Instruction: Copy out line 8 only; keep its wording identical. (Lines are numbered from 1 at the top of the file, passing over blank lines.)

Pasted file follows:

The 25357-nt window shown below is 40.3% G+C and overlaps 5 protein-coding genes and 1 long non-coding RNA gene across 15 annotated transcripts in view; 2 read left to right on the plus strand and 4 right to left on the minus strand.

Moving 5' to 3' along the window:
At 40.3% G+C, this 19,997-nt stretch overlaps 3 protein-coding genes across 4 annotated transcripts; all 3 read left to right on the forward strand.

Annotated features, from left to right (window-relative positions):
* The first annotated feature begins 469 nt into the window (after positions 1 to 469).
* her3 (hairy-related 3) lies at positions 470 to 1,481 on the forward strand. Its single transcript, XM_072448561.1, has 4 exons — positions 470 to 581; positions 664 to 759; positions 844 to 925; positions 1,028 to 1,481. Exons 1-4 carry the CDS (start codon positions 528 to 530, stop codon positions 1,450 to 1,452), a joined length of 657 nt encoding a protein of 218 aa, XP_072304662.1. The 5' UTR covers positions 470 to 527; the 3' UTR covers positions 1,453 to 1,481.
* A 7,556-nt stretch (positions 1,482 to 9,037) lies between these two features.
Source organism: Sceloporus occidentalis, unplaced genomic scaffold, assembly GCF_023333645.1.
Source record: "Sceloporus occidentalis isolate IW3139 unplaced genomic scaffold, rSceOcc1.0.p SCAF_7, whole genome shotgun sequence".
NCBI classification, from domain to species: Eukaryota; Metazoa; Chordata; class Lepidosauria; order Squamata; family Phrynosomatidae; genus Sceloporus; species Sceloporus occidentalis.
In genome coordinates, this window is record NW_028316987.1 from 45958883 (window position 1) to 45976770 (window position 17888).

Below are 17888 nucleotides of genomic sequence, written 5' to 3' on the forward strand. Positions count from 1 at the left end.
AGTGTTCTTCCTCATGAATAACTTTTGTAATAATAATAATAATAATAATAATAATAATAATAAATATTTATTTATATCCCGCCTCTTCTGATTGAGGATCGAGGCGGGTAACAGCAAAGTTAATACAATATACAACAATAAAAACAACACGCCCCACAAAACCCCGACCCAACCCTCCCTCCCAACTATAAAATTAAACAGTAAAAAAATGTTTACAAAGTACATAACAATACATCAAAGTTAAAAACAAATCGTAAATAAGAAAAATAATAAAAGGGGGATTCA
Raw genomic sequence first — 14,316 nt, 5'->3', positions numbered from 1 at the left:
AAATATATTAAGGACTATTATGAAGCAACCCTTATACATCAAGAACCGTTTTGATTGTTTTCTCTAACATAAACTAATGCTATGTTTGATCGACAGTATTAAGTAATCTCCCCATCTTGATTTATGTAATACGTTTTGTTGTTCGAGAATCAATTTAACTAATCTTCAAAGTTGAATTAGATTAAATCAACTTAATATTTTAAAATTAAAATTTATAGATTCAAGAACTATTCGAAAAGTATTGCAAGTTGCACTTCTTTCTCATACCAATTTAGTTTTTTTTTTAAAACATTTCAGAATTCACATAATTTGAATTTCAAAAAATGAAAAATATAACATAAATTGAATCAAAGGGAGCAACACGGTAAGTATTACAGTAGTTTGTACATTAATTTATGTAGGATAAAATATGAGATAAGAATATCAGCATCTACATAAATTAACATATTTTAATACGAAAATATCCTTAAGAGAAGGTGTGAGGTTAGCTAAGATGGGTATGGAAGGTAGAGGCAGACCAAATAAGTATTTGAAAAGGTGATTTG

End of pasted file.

Source organism: Sceloporus occidentalis, unplaced genomic scaffold, assembly GCF_023333645.1.